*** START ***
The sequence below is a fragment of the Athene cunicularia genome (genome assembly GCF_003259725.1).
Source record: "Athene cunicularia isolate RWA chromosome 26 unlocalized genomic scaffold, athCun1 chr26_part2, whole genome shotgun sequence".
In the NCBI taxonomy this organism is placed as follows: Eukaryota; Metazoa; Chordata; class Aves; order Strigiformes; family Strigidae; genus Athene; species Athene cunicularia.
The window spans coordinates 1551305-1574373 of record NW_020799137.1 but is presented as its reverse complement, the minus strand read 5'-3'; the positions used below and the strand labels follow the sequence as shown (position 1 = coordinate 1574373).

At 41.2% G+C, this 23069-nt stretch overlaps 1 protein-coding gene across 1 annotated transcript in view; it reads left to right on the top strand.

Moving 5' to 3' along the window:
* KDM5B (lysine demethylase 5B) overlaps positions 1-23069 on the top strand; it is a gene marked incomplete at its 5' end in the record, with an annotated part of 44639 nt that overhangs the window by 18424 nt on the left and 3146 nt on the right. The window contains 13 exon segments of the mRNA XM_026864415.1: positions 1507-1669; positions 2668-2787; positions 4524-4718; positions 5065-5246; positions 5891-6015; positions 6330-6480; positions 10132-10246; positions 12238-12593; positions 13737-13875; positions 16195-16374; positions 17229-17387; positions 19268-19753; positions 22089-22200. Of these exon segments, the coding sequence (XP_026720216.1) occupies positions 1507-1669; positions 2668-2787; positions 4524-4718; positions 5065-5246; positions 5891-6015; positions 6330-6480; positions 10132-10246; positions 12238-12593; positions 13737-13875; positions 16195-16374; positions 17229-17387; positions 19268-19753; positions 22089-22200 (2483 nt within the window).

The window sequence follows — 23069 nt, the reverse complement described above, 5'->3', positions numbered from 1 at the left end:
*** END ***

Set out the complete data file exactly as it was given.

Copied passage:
The sequence below is a fragment of the Athene cunicularia genome (genome assembly GCF_003259725.1).
Source record: "Athene cunicularia isolate RWA chromosome 26 unlocalized genomic scaffold, athCun1 chr26_part2, whole genome shotgun sequence".
In the NCBI taxonomy this organism is placed as follows: Eukaryota; Metazoa; Chordata; class Aves; order Strigiformes; family Strigidae; genus Athene; species Athene cunicularia.
The window spans coordinates 1551305-1574373 of record NW_020799137.1 but is presented as its reverse complement, the minus strand read 5'-3'; the positions used below and the strand labels follow the sequence as shown (position 1 = coordinate 1574373).

At 41.2% G+C, this 23069-nt stretch overlaps 1 protein-coding gene across 1 annotated transcript in view; it reads left to right on the top strand.

Moving 5' to 3' along the window:
* KDM5B (lysine demethylase 5B) overlaps positions 1-23069 on the top strand; it is a gene marked incomplete at its 5' end in the record, with an annotated part of 44639 nt that overhangs the window by 18424 nt on the left and 3146 nt on the right. The window contains 13 exon segments of the mRNA XM_026864415.1: positions 1507-1669; positions 2668-2787; positions 4524-4718; positions 5065-5246; positions 5891-6015; positions 6330-6480; positions 10132-10246; positions 12238-12593; positions 13737-13875; positions 16195-16374; positions 17229-17387; positions 19268-19753; positions 22089-22200. Of these exon segments, the coding sequence (XP_026720216.1) occupies positions 1507-1669; positions 2668-2787; positions 4524-4718; positions 5065-5246; positions 5891-6015; positions 6330-6480; positions 10132-10246; positions 12238-12593; positions 13737-13875; positions 16195-16374; positions 17229-17387; positions 19268-19753; positions 22089-22200 (2483 nt within the window).

The window sequence follows — 23069 nt, the reverse complement described above, 5'->3', positions numbered from 1 at the left end: